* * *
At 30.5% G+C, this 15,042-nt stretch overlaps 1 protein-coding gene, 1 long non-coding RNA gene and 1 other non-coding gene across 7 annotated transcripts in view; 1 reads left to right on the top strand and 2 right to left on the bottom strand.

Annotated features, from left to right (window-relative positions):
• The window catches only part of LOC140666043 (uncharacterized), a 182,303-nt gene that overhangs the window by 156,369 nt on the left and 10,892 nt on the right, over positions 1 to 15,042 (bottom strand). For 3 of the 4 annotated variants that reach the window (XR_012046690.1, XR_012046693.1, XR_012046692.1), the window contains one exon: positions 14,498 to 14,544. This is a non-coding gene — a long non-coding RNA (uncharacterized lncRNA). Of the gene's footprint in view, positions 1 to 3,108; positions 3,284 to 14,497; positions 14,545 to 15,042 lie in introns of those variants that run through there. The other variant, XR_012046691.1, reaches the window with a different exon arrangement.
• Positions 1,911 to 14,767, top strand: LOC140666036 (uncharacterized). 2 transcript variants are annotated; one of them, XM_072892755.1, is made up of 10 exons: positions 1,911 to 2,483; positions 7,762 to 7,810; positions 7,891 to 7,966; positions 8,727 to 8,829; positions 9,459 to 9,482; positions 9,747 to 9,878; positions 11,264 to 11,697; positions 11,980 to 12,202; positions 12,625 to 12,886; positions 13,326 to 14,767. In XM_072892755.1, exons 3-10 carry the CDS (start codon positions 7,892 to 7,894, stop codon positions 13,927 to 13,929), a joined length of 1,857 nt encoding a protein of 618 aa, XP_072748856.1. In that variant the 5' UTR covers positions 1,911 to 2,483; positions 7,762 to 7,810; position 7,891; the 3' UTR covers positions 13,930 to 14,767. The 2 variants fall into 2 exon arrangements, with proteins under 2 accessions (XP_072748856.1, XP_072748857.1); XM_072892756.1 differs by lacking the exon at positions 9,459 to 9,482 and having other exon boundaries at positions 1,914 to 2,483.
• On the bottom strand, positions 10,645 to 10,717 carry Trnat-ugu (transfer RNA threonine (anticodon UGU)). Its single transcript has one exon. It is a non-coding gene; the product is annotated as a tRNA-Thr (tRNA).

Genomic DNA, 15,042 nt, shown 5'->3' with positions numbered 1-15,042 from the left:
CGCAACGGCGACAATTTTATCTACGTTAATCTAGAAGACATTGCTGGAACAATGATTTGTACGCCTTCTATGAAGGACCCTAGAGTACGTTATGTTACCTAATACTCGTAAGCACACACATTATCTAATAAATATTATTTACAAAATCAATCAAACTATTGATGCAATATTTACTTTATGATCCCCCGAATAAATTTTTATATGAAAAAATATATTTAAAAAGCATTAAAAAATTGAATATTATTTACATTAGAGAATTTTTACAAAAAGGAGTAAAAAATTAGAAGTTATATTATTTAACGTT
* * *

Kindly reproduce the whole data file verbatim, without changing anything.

At 30.5% G+C, this 15,042-nt stretch overlaps 1 protein-coding gene, 1 long non-coding RNA gene and 1 other non-coding gene across 7 annotated transcripts in view; 1 reads left to right on the top strand and 2 right to left on the bottom strand.

Annotated features, from left to right (window-relative positions):
• The window catches only part of LOC140666043 (uncharacterized), a 182,303-nt gene that overhangs the window by 156,369 nt on the left and 10,892 nt on the right, over positions 1 to 15,042 (bottom strand). For 3 of the 4 annotated variants that reach the window (XR_012046690.1, XR_012046693.1, XR_012046692.1), the window contains one exon: positions 14,498 to 14,544. This is a non-coding gene — a long non-coding RNA (uncharacterized lncRNA). Of the gene's footprint in view, positions 1 to 3,108; positions 3,284 to 14,497; positions 14,545 to 15,042 lie in introns of those variants that run through there. The other variant, XR_012046691.1, reaches the window with a different exon arrangement.
• Positions 1,911 to 14,767, top strand: LOC140666036 (uncharacterized). 2 transcript variants are annotated; one of them, XM_072892755.1, is made up of 10 exons: positions 1,911 to 2,483; positions 7,762 to 7,810; positions 7,891 to 7,966; positions 8,727 to 8,829; positions 9,459 to 9,482; positions 9,747 to 9,878; positions 11,264 to 11,697; positions 11,980 to 12,202; positions 12,625 to 12,886; positions 13,326 to 14,767. In XM_072892755.1, exons 3-10 carry the CDS (start codon positions 7,892 to 7,894, stop codon positions 13,927 to 13,929), a joined length of 1,857 nt encoding a protein of 618 aa, XP_072748856.1. In that variant the 5' UTR covers positions 1,911 to 2,483; positions 7,762 to 7,810; position 7,891; the 3' UTR covers positions 13,930 to 14,767. The 2 variants fall into 2 exon arrangements, with proteins under 2 accessions (XP_072748856.1, XP_072748857.1); XM_072892756.1 differs by lacking the exon at positions 9,459 to 9,482 and having other exon boundaries at positions 1,914 to 2,483.
• On the bottom strand, positions 10,645 to 10,717 carry Trnat-ugu (transfer RNA threonine (anticodon UGU)). Its single transcript has one exon. It is a non-coding gene; the product is annotated as a tRNA-Thr (tRNA).

Genomic DNA, 15,042 nt, shown 5'->3' with positions numbered 1-15,042 from the left:
CGCAACGGCGACAATTTTATCTACGTTAATCTAGAAGACATTGCTGGAACAATGATTTGTACGCCTTCTATGAAGGACCCTAGAGTACGTTATGTTACCTAATACTCGTAAGCACACACATTATCTAATAAATATTATTTACAAAATCAATCAAACTATTGATGCAATATTTACTTTATGATCCCCCGAATAAATTTTTATATGAAAAAATATATTTAAAAAGCATTAAAAAATTGAATATTATTTACATTAGAGAATTTTTACAAAAAGGAGTAAAAAATTAGAAGTTATATTATTTAACGTT